6. So these are not just ethical issues `out there': they touch us at the core of our being. Nobody is immune: we all share in a common humanity, a physical nature which is painfully vulnerable and deeply flawed9. As you read the following case histories, you may well find them disturbing and painful, as indeed I have done. A French philosopher of the Enlightenment once said that `death, like the sun, should not be stared at'. Yet that is precisely what we shall be doing in this book: staring at death and at the questions and fears that it raises.
  7. The vision behind the London Lectures in Contemporary Christianity is the Christian task which John Stott has termed ‘double listening'.' First, our task is to listen to the modern world in order to try to understand the real issues. Next, our task is to listen to the unchanging historic Christian faith in order to develop an authentic Christian perspective. Finally, our task is to build a bridge which spans these two foundations: the modern world and the authentic biblical Christian faith. The task of biblical Christians is to understand the modern world in the light of the Bible, and to understand the Bible in the light of the modern world10. Unless our bridge is securely rooted in both foundations it will be unable to bear the weight demanded of it.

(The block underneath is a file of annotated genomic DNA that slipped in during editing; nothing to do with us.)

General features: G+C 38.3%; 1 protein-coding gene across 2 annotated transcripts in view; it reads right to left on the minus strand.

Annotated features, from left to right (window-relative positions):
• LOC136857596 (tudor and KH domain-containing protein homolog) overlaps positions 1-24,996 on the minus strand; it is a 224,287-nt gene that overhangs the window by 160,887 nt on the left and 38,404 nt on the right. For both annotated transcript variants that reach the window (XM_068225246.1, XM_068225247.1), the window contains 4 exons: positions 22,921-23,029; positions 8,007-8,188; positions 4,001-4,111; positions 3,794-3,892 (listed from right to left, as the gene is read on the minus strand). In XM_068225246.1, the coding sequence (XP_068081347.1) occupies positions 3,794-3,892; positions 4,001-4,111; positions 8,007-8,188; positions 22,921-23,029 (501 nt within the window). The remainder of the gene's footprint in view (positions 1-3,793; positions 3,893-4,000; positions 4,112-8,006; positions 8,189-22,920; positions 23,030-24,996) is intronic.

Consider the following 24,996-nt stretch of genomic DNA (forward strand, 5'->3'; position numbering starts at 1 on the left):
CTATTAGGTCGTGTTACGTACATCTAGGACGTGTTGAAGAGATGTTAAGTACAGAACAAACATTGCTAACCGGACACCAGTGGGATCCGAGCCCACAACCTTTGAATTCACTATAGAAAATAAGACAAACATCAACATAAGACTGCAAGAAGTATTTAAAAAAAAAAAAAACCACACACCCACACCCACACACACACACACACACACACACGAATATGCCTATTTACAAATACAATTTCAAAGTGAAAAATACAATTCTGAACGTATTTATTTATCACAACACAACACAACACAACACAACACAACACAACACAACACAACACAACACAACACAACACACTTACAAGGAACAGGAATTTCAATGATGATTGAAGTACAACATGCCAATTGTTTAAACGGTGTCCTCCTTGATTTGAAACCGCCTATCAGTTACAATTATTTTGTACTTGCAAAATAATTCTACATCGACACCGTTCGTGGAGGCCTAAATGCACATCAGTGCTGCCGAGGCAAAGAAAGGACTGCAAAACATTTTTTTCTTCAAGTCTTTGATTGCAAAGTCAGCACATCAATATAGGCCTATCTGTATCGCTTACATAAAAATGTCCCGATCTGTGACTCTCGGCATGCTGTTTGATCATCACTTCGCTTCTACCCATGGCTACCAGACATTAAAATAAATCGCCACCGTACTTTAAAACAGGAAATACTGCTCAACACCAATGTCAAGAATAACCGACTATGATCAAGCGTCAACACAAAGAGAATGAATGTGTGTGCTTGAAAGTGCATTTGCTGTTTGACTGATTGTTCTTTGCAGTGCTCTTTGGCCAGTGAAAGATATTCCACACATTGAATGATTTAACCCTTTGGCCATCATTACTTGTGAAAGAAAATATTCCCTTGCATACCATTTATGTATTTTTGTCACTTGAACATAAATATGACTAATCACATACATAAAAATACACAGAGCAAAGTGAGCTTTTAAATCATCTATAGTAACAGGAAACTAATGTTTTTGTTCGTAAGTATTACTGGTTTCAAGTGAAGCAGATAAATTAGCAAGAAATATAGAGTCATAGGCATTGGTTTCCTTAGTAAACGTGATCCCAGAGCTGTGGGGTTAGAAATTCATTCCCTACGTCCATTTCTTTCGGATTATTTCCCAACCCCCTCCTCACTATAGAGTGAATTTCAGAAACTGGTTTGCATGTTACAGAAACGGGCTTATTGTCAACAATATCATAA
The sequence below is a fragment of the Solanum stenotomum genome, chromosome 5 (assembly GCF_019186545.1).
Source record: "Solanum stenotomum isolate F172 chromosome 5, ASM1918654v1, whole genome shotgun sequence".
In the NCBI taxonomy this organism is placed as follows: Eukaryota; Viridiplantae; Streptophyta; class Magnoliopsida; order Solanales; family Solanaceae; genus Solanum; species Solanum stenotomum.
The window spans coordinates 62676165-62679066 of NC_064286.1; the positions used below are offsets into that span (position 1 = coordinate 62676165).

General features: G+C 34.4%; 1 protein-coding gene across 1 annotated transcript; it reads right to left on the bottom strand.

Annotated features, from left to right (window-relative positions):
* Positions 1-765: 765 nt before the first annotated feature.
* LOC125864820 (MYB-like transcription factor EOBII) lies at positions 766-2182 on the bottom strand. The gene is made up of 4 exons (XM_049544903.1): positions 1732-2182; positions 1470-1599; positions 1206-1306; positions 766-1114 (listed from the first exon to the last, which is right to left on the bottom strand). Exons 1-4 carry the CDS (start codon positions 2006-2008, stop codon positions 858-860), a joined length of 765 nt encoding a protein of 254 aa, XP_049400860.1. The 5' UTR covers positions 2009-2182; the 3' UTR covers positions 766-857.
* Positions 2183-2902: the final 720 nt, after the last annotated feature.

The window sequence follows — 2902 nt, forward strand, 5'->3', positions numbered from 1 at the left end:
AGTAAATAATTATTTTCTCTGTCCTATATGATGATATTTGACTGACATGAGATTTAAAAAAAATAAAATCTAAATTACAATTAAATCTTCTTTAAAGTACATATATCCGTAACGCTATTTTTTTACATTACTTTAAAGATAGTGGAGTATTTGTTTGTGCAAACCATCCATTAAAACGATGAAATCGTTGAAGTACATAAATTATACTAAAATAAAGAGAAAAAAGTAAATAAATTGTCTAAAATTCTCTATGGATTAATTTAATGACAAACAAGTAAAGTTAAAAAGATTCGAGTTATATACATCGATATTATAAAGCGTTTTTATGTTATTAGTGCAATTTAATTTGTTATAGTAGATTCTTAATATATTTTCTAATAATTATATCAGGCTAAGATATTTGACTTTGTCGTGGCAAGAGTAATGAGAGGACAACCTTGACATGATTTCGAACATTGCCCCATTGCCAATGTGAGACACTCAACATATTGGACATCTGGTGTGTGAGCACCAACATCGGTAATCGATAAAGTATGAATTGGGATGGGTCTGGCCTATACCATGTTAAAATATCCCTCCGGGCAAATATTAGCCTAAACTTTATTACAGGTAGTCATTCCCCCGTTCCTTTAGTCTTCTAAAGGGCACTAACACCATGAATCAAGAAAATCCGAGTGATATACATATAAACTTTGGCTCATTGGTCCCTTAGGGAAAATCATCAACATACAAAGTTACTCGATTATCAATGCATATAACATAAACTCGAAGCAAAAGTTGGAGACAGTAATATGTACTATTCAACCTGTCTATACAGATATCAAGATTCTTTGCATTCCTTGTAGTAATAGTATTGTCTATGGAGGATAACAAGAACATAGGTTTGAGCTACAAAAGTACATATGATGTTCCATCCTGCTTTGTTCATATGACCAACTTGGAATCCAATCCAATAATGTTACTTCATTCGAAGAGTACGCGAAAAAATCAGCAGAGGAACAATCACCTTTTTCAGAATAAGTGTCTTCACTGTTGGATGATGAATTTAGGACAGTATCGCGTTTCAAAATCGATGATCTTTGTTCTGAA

8. Of course, bridge-building is a perilous art. My father was a structural engineer, and I have a vivid memory of watching with him as a child while a concrete bridge he had designed was being tested by huge weighted lorries. I embark on my process of bridge construction with due trepidation. I have made no attempt to be exhaustive, as I lack the expertise and the experience to span the vast range of ethical issues raised by modern medical practice. Instead, I have concentrated on the ethical dilemmas surrounding the twin ‘edges of life': the start of life and its end.